Notice: Fourth Circuit Local Rule 36(c) States That Citation of Unpublished Dispositions is Disfavored Except for Establishing Res Judicata, Estoppel, or the Law of the Case and Requires Service of Copies of Cited Unpublished Dispositions of the Fourth Circuit.westinghouse Overseas Service Corporation, Plaintiff-appellant, v. Australian Defence Industries, Limited, Defendant-appellee, 83 F.3d 417 (4th Cir. 1996)Annotate this Case
ARGUED: Donald E. Sharpe, PIPER & MARBURY, L.L.P., Baltimore, Maryland, for Appellant. Michael H. Selter, GRAHAM & JAMES, Washington, D.C., for Appellee. ON BRIEF: William L. Reynolds, Quincy M. Crawford, PIPER & MARBURY, L.L.P., Baltimore, Maryland; H. Alan Jones, WESTINGHOUSE ELECTRIC CORPORATION, Baltimore, Maryland, for Appellant.
Before RUSSELL, HALL, and LUTTIG, Circuit Judges.
Affirmed by unpublished per curiam opinion.
Westinghouse Overseas Service Corporation ("Westinghouse") filed this action against Australian Defence Industries, Inc. in the United States District Court for the District of Maryland. Westinghouse alleged claims for breach of contract and for misappropriation of trade secrets. The district court dismissed the action on the basis of forum non conveniens in favor of the Australian Capital Territory Court.
A court may dismiss an action under forum non conveniens when the relevant public and private interests strongly favor trial in an alternative forum. Piper Aircraft Co. v. Reyno, 454 U.S. 235, 255 (1981); Kontoulas v. A.H. Robins Co., 745 F.2d 312, 315 (4th Cir. 1984). "The forum non conveniens determination is committed to the sound discretion of the trial court. It may be reversed only where there has been a clear abuse of discretion; where the court has considered all relevant public and private interest factors, and where its balancing of these factors is reasonable, its decision deserves substantial deference." Piper Aircraft, 454 U.S. at 257.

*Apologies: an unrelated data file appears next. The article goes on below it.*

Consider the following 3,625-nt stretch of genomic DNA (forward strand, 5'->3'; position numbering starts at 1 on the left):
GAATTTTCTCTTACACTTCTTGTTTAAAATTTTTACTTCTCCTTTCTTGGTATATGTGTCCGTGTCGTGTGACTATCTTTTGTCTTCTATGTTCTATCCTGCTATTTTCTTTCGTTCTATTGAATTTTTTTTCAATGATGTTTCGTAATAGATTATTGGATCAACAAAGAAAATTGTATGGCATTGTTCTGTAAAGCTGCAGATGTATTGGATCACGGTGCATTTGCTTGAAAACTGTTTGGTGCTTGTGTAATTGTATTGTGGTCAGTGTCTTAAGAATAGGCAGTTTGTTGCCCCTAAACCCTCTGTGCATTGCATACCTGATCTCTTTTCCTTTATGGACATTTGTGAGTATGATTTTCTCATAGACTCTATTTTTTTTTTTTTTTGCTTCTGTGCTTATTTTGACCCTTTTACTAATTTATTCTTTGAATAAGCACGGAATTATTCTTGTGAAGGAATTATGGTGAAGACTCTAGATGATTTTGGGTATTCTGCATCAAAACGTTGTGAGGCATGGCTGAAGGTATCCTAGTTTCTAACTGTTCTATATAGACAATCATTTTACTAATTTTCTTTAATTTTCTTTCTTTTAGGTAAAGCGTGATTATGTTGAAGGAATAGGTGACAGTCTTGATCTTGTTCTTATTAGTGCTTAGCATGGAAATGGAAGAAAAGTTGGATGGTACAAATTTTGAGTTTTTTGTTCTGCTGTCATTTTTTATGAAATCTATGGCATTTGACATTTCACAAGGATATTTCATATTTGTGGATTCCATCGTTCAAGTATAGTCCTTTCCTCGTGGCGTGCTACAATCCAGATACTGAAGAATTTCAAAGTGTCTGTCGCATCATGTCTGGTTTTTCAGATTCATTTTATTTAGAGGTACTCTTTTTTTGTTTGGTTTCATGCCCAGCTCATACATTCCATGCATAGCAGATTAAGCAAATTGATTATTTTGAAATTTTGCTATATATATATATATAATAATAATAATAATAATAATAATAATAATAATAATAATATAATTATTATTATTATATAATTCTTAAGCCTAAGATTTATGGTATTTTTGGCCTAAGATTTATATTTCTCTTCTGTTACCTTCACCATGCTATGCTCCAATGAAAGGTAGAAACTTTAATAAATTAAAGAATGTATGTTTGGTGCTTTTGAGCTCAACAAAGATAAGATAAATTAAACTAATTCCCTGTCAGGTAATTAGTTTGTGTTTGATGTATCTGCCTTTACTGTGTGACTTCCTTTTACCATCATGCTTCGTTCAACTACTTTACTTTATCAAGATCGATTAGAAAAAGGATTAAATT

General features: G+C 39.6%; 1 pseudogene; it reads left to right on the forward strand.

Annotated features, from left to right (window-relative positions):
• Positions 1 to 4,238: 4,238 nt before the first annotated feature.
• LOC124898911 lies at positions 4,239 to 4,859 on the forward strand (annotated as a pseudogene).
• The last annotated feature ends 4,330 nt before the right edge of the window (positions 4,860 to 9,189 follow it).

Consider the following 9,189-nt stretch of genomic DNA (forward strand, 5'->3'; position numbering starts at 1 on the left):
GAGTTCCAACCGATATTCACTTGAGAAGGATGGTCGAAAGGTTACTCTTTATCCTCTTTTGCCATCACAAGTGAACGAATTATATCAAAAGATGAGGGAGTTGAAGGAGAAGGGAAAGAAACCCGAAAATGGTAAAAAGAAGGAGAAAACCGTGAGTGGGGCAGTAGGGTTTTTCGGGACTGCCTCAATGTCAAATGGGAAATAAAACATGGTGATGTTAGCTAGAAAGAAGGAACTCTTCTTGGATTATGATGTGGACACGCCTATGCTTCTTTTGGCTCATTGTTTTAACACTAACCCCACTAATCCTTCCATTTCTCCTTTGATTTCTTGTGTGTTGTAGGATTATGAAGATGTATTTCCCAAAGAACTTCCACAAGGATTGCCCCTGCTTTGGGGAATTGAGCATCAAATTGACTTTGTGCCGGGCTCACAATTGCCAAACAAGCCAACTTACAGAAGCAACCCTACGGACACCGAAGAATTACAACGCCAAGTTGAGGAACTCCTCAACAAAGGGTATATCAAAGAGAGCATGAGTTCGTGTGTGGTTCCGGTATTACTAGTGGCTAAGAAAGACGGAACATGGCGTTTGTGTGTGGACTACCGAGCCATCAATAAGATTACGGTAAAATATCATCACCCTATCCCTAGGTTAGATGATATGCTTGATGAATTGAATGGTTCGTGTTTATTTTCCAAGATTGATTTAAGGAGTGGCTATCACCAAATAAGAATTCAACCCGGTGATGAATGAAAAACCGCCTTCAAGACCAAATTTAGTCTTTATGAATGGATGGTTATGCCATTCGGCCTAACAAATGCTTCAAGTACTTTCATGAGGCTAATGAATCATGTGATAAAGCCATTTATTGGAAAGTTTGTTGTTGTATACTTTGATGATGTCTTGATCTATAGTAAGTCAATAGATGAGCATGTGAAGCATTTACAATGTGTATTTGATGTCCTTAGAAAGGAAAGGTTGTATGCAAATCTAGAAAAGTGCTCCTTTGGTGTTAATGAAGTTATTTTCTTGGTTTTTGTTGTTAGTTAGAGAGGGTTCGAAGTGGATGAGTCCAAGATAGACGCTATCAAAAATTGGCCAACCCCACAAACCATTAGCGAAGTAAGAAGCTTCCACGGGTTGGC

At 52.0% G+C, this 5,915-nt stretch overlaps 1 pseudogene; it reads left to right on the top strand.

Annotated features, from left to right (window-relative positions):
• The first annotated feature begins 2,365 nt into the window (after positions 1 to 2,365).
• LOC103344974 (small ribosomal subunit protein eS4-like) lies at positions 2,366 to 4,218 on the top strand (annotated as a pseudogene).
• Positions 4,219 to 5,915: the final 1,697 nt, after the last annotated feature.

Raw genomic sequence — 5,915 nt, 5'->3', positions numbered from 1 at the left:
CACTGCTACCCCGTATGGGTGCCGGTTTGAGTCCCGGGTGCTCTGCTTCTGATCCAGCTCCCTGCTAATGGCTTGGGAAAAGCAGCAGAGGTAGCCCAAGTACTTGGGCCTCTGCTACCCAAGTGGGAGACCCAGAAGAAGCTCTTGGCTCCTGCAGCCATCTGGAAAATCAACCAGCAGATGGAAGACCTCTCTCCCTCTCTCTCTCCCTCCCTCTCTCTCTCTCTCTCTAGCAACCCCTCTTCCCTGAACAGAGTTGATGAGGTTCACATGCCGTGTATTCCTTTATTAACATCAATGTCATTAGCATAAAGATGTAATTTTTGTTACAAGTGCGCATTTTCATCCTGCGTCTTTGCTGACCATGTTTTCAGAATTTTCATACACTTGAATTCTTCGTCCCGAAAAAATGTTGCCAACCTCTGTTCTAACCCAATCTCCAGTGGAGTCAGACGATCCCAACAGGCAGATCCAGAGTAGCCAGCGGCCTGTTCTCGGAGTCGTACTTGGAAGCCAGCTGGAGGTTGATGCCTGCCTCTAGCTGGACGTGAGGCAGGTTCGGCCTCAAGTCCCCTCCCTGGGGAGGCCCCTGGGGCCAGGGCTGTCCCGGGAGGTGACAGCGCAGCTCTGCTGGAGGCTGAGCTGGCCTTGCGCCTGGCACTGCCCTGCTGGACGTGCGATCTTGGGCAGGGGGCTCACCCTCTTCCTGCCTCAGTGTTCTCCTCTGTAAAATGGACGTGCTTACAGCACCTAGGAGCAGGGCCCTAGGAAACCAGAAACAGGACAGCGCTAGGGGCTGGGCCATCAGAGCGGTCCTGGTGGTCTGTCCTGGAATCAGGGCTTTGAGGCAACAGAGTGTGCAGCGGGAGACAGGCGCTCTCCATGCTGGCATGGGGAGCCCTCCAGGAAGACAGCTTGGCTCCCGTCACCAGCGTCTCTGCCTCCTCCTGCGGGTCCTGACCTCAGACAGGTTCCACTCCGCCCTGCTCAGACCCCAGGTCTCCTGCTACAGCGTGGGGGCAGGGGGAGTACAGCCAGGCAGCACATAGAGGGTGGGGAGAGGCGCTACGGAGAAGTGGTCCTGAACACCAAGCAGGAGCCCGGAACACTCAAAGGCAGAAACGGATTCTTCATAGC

The district court found that the private interest factors did not favor either forum: each party possessed copies of the relevant documents near its desired forum, and each party would be equally inconvenienced by having to travel to the other country to depose witnesses. Westinghouse Overseas Serv. Corp. v. Australian Defence Indus., Civil Action No. WMN-94-2513, mem. at 6 (D. Md. May 26, 1995). On the other hand, the district court found that the public interest factors strongly favored litigating this case in the Australian Capital Territory. In the district court's view, the fact that the law of the Australian Capital Territory applies to the breach of contract claims, together with the fact that Westinghouse submitted to the jurisdiction in the Australian Capital Territory, constituted strong reasons to dismiss this action in favor of the Australian forum. Id. at 9.
We conclude that the district court did not abuse its discretion in balancing the public and private interests in this case. We therefore affirm the district court's dismissal of Westinghouse's action upon the claim of forum non conveniens.